Henry Farm community steeped in history, referred to as Toronto’s ‘best kept secret’ by residents

Dan Berry takes a look at the history of the Henry Farm community, who it was named after, and how it's evolved over the last couple centuries.

By Daniel Berry

Henry Farm is something the president of its Community Interest Association calls Toronto’s “best kept secret.”

The small community in the northeastern part of Toronto was first established in 1809 by Henry Mulholland and his wife Jane, when it was granted to them. They worked on the land and established the first homes.

“We’re finding that a lot of young family were moving in, that’s good because it kept the community going,” shared president Wendy Petcoff.

The original farm changed hands a few times, eventually ending back within the Henry family.

In the 1920s, it was George Stewart Henry, a direct descendant of Henry Mulholland and would bring the family farm into the modern age.

Then in 1930, Henry became the premier of Ontario. He is remembered for his work during the Great Depression, of building roads across the province including the expansion of the Don Valley Parkway, and Highway 401.

But just one day before his death in 1958, Henry sold the family farm to developers. That’s when the current resident started to move in.

Arline Goldwater bought her home in the spring of 1969 for the asking price of just $37,500, more than she wanted to pay.

Newly married, Goldwater and her growing family moved into the developing new subdivision of Henry Farm, a small enclave tucked in between several bustling streets.

“I didn’t know a thing about the neighbourhood. And now it would take a bomb to get me out of here,” said Goldwater. “The neighbourhood is a big part of it, I have just always been so comfortable here.”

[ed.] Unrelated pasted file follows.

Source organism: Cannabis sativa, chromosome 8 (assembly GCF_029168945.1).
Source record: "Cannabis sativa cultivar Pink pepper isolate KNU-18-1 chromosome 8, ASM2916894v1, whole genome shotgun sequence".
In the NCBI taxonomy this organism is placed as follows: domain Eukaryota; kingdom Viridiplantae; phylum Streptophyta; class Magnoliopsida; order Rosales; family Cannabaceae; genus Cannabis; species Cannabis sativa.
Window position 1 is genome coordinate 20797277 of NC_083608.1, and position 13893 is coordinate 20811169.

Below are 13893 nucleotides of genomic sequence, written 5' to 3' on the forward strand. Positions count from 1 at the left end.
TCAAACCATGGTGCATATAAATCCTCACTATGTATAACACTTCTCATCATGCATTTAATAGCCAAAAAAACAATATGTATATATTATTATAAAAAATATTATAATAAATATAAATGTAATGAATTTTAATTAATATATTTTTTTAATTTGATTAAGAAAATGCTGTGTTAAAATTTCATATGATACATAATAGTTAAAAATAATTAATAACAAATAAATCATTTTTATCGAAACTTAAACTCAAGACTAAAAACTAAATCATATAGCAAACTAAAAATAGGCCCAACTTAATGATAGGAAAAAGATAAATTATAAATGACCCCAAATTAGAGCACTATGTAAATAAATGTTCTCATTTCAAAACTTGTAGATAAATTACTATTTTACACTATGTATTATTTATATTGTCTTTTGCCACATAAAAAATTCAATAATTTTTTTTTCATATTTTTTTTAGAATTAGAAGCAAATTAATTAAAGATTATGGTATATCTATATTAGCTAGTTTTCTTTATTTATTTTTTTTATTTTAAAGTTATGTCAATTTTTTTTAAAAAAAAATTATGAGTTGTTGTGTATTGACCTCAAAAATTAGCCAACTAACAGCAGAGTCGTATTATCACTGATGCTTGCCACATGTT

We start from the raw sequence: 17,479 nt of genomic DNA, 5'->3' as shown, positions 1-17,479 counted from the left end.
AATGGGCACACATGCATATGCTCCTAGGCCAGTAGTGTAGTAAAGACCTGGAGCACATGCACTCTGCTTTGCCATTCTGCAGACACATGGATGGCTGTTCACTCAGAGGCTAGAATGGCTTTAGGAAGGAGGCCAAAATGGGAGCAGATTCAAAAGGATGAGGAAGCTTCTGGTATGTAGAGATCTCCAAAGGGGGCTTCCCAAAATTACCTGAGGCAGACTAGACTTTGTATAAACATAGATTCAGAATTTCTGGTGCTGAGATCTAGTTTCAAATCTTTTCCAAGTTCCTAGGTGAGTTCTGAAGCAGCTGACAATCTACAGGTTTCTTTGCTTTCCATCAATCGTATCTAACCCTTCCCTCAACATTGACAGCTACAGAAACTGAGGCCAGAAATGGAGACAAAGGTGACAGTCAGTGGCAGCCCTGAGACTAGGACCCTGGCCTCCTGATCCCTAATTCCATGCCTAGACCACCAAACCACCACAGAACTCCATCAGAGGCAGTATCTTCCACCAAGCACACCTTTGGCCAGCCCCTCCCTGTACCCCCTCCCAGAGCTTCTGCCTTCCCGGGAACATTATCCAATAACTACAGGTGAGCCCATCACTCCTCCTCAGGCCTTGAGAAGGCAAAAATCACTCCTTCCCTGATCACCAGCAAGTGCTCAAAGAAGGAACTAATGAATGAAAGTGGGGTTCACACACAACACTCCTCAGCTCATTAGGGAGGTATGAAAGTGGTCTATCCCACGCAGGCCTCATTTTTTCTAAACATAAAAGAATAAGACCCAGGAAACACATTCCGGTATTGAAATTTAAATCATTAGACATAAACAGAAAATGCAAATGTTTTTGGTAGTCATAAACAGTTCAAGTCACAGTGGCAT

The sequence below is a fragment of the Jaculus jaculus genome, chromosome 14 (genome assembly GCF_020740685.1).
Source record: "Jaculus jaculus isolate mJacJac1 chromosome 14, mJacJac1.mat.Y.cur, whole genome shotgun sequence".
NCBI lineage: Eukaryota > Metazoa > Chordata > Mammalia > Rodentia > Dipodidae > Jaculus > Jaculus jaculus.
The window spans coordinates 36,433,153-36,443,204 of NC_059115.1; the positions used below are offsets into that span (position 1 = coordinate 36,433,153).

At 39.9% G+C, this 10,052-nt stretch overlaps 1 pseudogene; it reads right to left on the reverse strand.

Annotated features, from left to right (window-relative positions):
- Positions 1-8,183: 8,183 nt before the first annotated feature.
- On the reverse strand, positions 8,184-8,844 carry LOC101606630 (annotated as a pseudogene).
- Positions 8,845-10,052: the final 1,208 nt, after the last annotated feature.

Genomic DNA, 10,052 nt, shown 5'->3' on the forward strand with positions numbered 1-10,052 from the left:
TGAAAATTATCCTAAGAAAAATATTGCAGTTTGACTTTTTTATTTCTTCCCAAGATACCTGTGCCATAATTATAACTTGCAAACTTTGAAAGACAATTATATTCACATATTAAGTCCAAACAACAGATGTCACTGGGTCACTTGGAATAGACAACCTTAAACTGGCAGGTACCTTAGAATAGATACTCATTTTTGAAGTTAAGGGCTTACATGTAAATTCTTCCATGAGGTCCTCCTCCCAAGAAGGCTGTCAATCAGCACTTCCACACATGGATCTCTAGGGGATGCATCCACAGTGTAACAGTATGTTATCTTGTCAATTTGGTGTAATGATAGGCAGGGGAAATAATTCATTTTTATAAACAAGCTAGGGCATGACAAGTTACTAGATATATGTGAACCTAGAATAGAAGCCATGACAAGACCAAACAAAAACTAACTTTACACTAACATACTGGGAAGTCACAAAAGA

“Everybody knows each other. And everybody that moves in we make a point to let them know who we are and all the events,” explained Petcoff.

“The Association was founded about 50 years ago by a group of neighbours, who decided that it was important to this small enclave for everyone to know each other,” she added.

And those who have called this community home through the decades appreciate it.

“I remember that was the year of the Moon walk and the neighbourhood across the street invited us over to watch,” shared Goldwater.

The place where the Mulholland family cairn once stood is where the Don Valley Parkway is now.

When the highway was widened, it was moved to a park next to Betty Sutherland trail in 1966, a reminder to the present-day residents of the hard work that went in to bringing this community together.

“I say the biggest challenge that were probably going to face is hoping that we can keep the neighbourhood somewhat connected,” said Petcoff.

“We are concerned about some of the old houses being torn down,” she added. “There is quite a bit of development going on around us because we’re on the subway line, but that’s a good thing. I just think as long as we stay focused making sure that the neighbourhood knows that we’re all there for them.”

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